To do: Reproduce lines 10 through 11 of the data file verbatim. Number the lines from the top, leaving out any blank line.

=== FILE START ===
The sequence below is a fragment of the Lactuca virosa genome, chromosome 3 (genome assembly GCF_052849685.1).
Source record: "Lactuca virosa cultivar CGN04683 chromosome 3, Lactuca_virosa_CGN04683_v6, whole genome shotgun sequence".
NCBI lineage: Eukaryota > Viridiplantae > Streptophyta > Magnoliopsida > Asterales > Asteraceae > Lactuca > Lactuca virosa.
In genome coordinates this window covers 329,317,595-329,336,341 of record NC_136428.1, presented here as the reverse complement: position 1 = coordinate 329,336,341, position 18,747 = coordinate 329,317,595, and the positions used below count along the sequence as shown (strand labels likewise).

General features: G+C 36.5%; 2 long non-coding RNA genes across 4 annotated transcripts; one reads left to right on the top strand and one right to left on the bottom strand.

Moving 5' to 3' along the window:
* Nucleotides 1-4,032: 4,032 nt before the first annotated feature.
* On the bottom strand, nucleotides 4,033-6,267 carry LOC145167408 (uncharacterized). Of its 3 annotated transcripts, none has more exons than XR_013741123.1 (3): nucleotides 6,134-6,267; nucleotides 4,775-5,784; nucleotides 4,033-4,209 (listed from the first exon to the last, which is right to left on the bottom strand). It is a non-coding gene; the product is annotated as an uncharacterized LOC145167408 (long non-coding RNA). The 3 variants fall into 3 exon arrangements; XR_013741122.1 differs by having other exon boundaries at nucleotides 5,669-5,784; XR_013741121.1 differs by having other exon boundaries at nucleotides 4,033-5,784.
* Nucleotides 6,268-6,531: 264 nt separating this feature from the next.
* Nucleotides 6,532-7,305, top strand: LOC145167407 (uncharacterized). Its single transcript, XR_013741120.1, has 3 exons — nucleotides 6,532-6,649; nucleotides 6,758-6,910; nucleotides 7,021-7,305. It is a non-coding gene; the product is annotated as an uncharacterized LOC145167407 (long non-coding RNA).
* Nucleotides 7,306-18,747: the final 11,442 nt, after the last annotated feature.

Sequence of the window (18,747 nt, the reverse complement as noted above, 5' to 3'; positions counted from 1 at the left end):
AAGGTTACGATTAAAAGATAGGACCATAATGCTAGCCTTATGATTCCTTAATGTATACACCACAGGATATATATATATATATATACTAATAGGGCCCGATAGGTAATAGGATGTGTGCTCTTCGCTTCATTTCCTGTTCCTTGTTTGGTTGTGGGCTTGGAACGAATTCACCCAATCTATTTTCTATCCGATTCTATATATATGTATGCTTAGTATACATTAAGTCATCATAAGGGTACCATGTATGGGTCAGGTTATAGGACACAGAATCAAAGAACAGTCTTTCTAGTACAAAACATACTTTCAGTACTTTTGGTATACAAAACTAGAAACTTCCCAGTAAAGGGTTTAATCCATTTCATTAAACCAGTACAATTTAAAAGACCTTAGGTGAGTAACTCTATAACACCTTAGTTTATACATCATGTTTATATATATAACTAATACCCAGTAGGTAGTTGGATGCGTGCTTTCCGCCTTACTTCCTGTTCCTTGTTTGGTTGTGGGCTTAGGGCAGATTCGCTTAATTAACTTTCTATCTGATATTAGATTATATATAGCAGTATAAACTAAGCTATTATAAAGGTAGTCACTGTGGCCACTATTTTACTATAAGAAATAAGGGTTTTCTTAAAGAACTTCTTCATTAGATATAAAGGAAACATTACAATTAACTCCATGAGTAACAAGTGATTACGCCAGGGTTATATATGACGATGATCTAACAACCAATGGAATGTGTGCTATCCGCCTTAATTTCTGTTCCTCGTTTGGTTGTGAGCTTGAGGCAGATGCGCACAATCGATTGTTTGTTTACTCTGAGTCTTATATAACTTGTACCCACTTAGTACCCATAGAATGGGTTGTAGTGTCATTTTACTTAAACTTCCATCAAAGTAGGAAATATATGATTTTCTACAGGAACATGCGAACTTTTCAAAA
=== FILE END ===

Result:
* Nucleotides 6,532-7,305, top strand: LOC145167407 (uncharacterized). Its single transcript, XR_013741120.1, has 3 exons — nucleotides 6,532-6,649; nucleotides 6,758-6,910; nucleotides 7,021-7,305. It is a non-coding gene; the product is annotated as an uncharacterized LOC145167407 (long non-coding RNA).
* Nucleotides 7,306-18,747: the final 11,442 nt, after the last annotated feature.